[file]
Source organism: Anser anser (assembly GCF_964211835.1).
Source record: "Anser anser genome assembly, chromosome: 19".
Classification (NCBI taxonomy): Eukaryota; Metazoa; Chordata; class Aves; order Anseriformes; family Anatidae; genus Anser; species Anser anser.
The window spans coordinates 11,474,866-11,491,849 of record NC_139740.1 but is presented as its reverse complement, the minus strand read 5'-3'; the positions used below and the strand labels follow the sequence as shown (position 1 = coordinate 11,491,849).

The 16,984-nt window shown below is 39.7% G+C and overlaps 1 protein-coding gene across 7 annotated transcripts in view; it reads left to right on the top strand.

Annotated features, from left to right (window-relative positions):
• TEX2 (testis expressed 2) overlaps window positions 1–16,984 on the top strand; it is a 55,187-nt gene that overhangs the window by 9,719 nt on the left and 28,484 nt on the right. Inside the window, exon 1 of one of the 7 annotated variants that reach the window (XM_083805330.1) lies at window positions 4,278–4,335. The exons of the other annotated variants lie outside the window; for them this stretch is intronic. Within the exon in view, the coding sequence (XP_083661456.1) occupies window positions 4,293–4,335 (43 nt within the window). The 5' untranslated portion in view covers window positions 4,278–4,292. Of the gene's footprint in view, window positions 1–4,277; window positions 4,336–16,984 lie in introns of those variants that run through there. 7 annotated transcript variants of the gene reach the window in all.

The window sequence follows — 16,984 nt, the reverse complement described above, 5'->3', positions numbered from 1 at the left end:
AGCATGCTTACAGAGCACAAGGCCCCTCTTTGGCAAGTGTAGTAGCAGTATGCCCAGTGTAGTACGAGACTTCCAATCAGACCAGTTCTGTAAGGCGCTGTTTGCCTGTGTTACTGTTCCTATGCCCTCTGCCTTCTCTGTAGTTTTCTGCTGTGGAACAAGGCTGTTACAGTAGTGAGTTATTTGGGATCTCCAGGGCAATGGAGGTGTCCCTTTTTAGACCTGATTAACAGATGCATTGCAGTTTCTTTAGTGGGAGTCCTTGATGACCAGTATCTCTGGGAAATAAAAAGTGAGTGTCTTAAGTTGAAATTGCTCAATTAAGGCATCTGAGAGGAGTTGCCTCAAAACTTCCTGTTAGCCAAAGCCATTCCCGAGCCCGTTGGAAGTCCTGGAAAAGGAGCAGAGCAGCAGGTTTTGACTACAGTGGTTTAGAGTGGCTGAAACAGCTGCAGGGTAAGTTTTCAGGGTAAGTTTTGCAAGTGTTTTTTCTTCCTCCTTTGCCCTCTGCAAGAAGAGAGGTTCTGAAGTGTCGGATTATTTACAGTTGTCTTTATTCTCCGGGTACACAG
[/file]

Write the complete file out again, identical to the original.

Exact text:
Source organism: Anser anser (assembly GCF_964211835.1).
Source record: "Anser anser genome assembly, chromosome: 19".
Classification (NCBI taxonomy): Eukaryota; Metazoa; Chordata; class Aves; order Anseriformes; family Anatidae; genus Anser; species Anser anser.
The window spans coordinates 11,474,866-11,491,849 of record NC_139740.1 but is presented as its reverse complement, the minus strand read 5'-3'; the positions used below and the strand labels follow the sequence as shown (position 1 = coordinate 11,491,849).

The 16,984-nt window shown below is 39.7% G+C and overlaps 1 protein-coding gene across 7 annotated transcripts in view; it reads left to right on the top strand.

Annotated features, from left to right (window-relative positions):
• TEX2 (testis expressed 2) overlaps window positions 1–16,984 on the top strand; it is a 55,187-nt gene that overhangs the window by 9,719 nt on the left and 28,484 nt on the right. Inside the window, exon 1 of one of the 7 annotated variants that reach the window (XM_083805330.1) lies at window positions 4,278–4,335. The exons of the other annotated variants lie outside the window; for them this stretch is intronic. Within the exon in view, the coding sequence (XP_083661456.1) occupies window positions 4,293–4,335 (43 nt within the window). The 5' untranslated portion in view covers window positions 4,278–4,292. Of the gene's footprint in view, window positions 1–4,277; window positions 4,336–16,984 lie in introns of those variants that run through there. 7 annotated transcript variants of the gene reach the window in all.

The window sequence follows — 16,984 nt, the reverse complement described above, 5'->3', positions numbered from 1 at the left end:
AGCATGCTTACAGAGCACAAGGCCCCTCTTTGGCAAGTGTAGTAGCAGTATGCCCAGTGTAGTACGAGACTTCCAATCAGACCAGTTCTGTAAGGCGCTGTTTGCCTGTGTTACTGTTCCTATGCCCTCTGCCTTCTCTGTAGTTTTCTGCTGTGGAACAAGGCTGTTACAGTAGTGAGTTATTTGGGATCTCCAGGGCAATGGAGGTGTCCCTTTTTAGACCTGATTAACAGATGCATTGCAGTTTCTTTAGTGGGAGTCCTTGATGACCAGTATCTCTGGGAAATAAAAAGTGAGTGTCTTAAGTTGAAATTGCTCAATTAAGGCATCTGAGAGGAGTTGCCTCAAAACTTCCTGTTAGCCAAAGCCATTCCCGAGCCCGTTGGAAGTCCTGGAAAAGGAGCAGAGCAGCAGGTTTTGACTACAGTGGTTTAGAGTGGCTGAAACAGCTGCAGGGTAAGTTTTCAGGGTAAGTTTTGCAAGTGTTTTTTCTTCCTCCTTTGCCCTCTGCAAGAAGAGAGGTTCTGAAGTGTCGGATTATTTACAGTTGTCTTTATTCTCCGGGTACACAG